I am still undecided about the exact interval function (shouldn't be a step function really) and how to treat colors.

It may be less suitable to test lenses because lens properties aren't location-independent. But for sensor tests using a "best" lens in its sweet spot it should work out ok. Unevitable non-uniformity of lighting is another challenge. But it should show up in lowest spatial frequencies only. Where it could be measured for compensation.
06-23-2010, 10:01 AM   #235
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QuoteOriginally posted by falconeye Quote
Unevitable non-uniformity of lighting is another challenge. But it should show up in lowest spatial frequencies only. Where it could be measured for compensation.
Well, maybe a ring flash, or an uniformly back-lighted target, would take care of this?

EDIT: whoops, went right into dumb mode about the ring flash, as the inverse square law still applies... So, this leaves the back-lighted target...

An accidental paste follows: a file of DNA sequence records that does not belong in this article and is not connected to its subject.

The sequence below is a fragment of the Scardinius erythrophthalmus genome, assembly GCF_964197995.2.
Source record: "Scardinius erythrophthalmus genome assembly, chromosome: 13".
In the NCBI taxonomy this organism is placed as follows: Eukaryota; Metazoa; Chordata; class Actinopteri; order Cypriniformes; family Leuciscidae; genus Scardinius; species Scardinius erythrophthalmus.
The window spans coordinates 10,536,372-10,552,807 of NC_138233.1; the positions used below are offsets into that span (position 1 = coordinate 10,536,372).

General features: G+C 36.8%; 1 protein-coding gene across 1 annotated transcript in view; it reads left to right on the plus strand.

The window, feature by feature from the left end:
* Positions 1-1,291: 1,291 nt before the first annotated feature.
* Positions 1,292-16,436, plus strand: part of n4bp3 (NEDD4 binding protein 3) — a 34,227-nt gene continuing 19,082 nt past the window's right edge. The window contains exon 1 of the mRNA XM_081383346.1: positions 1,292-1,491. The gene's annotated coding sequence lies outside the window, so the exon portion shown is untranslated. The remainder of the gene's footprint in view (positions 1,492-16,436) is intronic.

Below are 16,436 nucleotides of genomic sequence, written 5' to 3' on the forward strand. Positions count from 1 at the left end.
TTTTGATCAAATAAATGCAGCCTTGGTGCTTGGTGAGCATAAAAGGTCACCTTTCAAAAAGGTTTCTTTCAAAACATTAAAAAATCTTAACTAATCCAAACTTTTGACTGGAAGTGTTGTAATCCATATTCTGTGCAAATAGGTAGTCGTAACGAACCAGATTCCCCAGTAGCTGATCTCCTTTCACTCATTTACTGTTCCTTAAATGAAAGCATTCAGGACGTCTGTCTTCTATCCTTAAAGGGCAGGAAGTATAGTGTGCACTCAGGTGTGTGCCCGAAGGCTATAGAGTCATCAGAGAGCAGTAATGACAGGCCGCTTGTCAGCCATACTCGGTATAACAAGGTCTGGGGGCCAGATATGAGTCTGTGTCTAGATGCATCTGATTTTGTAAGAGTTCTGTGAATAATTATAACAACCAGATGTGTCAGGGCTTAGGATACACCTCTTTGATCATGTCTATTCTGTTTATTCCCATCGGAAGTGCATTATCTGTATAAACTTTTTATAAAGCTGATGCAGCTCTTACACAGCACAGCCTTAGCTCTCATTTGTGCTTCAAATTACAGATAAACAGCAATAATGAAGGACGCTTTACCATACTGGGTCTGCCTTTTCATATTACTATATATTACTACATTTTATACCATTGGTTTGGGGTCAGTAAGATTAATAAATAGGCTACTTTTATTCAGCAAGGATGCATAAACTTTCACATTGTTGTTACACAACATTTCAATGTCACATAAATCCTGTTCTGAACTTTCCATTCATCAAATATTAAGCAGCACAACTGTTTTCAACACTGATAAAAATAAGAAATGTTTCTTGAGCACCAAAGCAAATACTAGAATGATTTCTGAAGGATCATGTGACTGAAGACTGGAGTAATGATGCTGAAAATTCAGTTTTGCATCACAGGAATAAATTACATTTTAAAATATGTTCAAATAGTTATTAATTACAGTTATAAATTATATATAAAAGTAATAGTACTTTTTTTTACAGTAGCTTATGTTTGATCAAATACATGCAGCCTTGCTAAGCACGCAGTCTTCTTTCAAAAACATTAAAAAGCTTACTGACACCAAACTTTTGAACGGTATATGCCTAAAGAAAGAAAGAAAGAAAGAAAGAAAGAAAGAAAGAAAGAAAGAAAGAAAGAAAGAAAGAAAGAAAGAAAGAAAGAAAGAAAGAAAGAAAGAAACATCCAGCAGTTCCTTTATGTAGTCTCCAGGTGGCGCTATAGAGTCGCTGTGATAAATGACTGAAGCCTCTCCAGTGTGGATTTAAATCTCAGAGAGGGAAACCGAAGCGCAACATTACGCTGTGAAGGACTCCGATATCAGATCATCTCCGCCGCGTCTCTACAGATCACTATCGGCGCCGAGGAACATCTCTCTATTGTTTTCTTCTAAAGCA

Last edited by dlacouture; 06-23-2010 at 10:26 AM.
06-23-2010, 05:45 PM   #236
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QuoteOriginally posted by dlacouture Quote
Well, maybe a ring flash, or an uniformly back-lighted target, would take care of this?

EDIT: whoops, went right into dumb mode about the ring flash, as the inverse square law still applies... So, this leaves the back-lighted target...

unless he went through the expense of getting a studio ringflash. It would be possible, they are very powerful and some are capable of providing a very high speed flash. The Elinchrom ringflash is rated at 1/2600th at full power and can accommodate a wide range of lenses. I'll have to get the t= figures but they are bound to be pretty quick knowing Elinchrom.
06-23-2010, 09:22 PM   #237
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QuoteOriginally posted by falconeye Quote